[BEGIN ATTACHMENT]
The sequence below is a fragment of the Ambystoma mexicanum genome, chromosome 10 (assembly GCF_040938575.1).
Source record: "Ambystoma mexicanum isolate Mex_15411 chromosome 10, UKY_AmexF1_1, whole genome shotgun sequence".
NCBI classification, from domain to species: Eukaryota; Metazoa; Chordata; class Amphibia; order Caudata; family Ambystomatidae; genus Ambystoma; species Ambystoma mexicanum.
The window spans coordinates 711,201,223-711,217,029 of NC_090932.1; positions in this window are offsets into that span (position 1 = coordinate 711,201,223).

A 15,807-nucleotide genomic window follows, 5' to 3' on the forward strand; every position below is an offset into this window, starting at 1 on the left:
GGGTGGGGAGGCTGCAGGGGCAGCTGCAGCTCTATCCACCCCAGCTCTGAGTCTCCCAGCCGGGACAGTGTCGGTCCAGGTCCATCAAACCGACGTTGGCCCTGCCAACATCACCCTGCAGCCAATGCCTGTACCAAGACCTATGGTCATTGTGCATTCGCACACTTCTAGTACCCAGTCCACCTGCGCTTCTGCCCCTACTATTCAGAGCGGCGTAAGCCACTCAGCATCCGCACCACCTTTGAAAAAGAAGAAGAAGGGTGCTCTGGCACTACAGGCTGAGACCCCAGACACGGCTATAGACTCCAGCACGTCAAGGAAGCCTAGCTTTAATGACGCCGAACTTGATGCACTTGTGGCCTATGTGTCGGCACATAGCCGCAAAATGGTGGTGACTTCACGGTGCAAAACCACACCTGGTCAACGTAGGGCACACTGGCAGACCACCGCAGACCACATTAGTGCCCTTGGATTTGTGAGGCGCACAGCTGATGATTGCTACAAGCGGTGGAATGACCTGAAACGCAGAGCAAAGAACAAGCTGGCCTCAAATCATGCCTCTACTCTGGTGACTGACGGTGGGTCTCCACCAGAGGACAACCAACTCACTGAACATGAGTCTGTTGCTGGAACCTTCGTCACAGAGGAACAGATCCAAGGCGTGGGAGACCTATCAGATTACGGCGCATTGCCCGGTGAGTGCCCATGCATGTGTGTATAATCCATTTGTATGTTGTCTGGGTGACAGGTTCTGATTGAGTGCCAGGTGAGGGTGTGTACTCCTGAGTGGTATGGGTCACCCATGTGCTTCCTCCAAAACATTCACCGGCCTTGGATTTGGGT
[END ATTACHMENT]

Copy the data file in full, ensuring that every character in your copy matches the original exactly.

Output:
The sequence below is a fragment of the Ambystoma mexicanum genome, chromosome 10 (assembly GCF_040938575.1).
Source record: "Ambystoma mexicanum isolate Mex_15411 chromosome 10, UKY_AmexF1_1, whole genome shotgun sequence".
NCBI classification, from domain to species: Eukaryota; Metazoa; Chordata; class Amphibia; order Caudata; family Ambystomatidae; genus Ambystoma; species Ambystoma mexicanum.
The window spans coordinates 711,201,223-711,217,029 of NC_090932.1; positions in this window are offsets into that span (position 1 = coordinate 711,201,223).

A 15,807-nucleotide genomic window follows, 5' to 3' on the forward strand; every position below is an offset into this window, starting at 1 on the left:
GGGTGGGGAGGCTGCAGGGGCAGCTGCAGCTCTATCCACCCCAGCTCTGAGTCTCCCAGCCGGGACAGTGTCGGTCCAGGTCCATCAAACCGACGTTGGCCCTGCCAACATCACCCTGCAGCCAATGCCTGTACCAAGACCTATGGTCATTGTGCATTCGCACACTTCTAGTACCCAGTCCACCTGCGCTTCTGCCCCTACTATTCAGAGCGGCGTAAGCCACTCAGCATCCGCACCACCTTTGAAAAAGAAGAAGAAGGGTGCTCTGGCACTACAGGCTGAGACCCCAGACACGGCTATAGACTCCAGCACGTCAAGGAAGCCTAGCTTTAATGACGCCGAACTTGATGCACTTGTGGCCTATGTGTCGGCACATAGCCGCAAAATGGTGGTGACTTCACGGTGCAAAACCACACCTGGTCAACGTAGGGCACACTGGCAGACCACCGCAGACCACATTAGTGCCCTTGGATTTGTGAGGCGCACAGCTGATGATTGCTACAAGCGGTGGAATGACCTGAAACGCAGAGCAAAGAACAAGCTGGCCTCAAATCATGCCTCTACTCTGGTGACTGACGGTGGGTCTCCACCAGAGGACAACCAACTCACTGAACATGAGTCTGTTGCTGGAACCTTCGTCACAGAGGAACAGATCCAAGGCGTGGGAGACCTATCAGATTACGGCGCATTGCCCGGTGAGTGCCCATGCATGTGTGTATAATCCATTTGTATGTTGTCTGGGTGACAGGTTCTGATTGAGTGCCAGGTGAGGGTGTGTACTCCTGAGTGGTATGGGTCACCCATGTGCTTCCTCCAAAACATTCACCGGCCTTGGATTTGGGT